QJ Sports: Critiquing QBs

Championship Sunday is an annual tradition for many NFL fans.

Just four teams remain and two games are played back-to-back, with the winners of each conference advancing to the Super Bowl. It doesn’t get much more exciting than that.

Quarterback, as always, is the most crucial position on the field — so it makes sense that the four remaining teams typically feature some of the league’s best. This year proves the trend right.

This Sunday, the Indianapolis Colts’ Andrew Luck will face off against Tom Brady of the New England Patriots in the AFC championship game. Over in the NFC, Russell Wilson and his defending champion Seattle Seahawks will play host to Aaron Rodgers and the Green Bay Packers.

Among the four, Luck has the most to prove — he’s the only one yet to win a Super Bowl championship.

Inevitably, once the two semi-final matchups and Super Bowl finish, the media, fans, coaches and followers of the game will all be quick to point to the results and proclaim the victor as the best quarterback in the NFL.

But the issue is, judging a player solely by that criteria doesn’t tell the whole story.

The trickle-down effects are massive. Does that mean the second-best quarterback is the one who loses in the Super Bowl? Are the top four quarterbacks the four who make the conference championship?

What about the quarterbacks who don’t even make the playoffs? Typically, a few very talented and accomplished pivots miss the post-season each year. The New Orleans Saints’ Drew Brees and Philip Rivers of the San Diego Chargers are just two examples from this season.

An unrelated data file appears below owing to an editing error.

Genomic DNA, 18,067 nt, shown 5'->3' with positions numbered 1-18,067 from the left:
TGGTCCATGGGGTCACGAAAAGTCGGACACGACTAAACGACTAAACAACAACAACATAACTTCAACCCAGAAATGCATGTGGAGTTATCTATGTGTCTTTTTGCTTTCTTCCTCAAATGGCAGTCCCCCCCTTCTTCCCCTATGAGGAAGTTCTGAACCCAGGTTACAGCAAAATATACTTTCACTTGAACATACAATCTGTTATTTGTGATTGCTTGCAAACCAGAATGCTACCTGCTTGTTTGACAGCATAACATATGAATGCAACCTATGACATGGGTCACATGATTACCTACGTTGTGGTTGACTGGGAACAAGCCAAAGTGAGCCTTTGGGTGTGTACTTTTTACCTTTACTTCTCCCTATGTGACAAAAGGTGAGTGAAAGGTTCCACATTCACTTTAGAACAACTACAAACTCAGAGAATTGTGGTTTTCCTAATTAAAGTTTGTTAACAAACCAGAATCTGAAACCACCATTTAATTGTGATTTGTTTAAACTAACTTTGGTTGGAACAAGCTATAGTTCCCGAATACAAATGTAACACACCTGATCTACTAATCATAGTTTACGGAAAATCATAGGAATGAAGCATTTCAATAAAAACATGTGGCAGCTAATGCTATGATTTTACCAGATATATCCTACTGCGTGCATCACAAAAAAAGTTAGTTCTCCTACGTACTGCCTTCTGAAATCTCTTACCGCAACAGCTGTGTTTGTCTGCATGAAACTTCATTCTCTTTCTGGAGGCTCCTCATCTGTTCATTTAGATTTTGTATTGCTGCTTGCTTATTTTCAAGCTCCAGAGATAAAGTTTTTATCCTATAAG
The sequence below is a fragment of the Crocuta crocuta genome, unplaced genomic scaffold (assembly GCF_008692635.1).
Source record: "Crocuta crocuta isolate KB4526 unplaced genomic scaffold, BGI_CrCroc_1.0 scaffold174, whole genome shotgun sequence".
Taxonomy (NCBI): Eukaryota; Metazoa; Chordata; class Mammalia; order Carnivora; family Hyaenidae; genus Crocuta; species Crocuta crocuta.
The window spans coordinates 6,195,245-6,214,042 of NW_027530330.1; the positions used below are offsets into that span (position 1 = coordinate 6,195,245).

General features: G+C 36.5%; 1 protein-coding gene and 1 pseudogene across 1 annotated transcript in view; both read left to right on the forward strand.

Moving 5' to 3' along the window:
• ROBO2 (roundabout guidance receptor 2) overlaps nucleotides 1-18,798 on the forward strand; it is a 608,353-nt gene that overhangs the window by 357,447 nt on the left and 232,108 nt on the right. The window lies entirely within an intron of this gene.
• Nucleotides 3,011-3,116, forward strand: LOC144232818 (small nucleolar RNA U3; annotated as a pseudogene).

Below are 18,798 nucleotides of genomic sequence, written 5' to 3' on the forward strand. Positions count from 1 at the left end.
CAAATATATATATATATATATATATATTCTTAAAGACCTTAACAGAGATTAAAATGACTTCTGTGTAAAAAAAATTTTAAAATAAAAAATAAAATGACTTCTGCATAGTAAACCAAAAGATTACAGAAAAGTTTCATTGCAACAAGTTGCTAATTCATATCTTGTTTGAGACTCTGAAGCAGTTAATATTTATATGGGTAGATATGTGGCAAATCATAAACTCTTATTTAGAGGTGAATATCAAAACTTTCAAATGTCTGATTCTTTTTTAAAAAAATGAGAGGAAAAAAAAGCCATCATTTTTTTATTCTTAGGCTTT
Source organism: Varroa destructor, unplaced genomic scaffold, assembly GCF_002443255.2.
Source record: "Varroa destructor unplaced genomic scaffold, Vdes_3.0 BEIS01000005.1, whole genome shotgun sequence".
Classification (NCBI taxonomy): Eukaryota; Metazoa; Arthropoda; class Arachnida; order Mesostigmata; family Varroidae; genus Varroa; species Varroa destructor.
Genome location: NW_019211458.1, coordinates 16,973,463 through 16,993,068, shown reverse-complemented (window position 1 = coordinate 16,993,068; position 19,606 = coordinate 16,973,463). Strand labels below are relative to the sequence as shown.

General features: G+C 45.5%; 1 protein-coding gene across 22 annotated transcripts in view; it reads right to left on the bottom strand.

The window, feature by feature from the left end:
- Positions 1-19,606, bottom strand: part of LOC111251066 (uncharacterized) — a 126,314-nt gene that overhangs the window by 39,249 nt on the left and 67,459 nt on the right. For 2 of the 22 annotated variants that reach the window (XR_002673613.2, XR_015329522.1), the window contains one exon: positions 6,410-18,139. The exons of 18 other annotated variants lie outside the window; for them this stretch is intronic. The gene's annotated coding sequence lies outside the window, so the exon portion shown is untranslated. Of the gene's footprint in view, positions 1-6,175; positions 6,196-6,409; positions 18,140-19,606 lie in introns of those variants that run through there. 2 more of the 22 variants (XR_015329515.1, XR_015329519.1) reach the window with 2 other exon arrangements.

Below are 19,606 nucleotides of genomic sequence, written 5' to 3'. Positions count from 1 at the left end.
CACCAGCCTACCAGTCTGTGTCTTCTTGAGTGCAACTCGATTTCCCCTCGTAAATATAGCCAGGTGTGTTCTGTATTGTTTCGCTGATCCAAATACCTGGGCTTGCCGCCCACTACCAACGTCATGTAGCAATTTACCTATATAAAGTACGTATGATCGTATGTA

The one-game elimination format of the NFL playoffs fosters an environment that allows people to make such rash judgements. Joe Flacco of the 2013 Super Bowl champion Baltimore Ravens is a glaring example of this, where he was proclaimed by many fans and pundits to be an “elite” quarterback.

Since winning the Super Bowl just two years ago, Flacco ranks 15th in the league in passing touchdowns over the past two seasons and 11th in passing yards. They’re certainly not horrible numbers, but they’re not elite by any stretch of the word.

There’s always more to look at, but the isolation of wins alone blinds many into believing.

No quarterback plays with the same teammates or the same coach, and few play the playoff games in the same weather conditions.

Of course, the objective of the game is to win, and for many fans, individual players will be valued higher based solely on whoever is able to achieve victory.

But by valuing playoff wins above all else as a measure to evaluate a quarterback — or any player, in any position, in any sport — you’re really missing the point.

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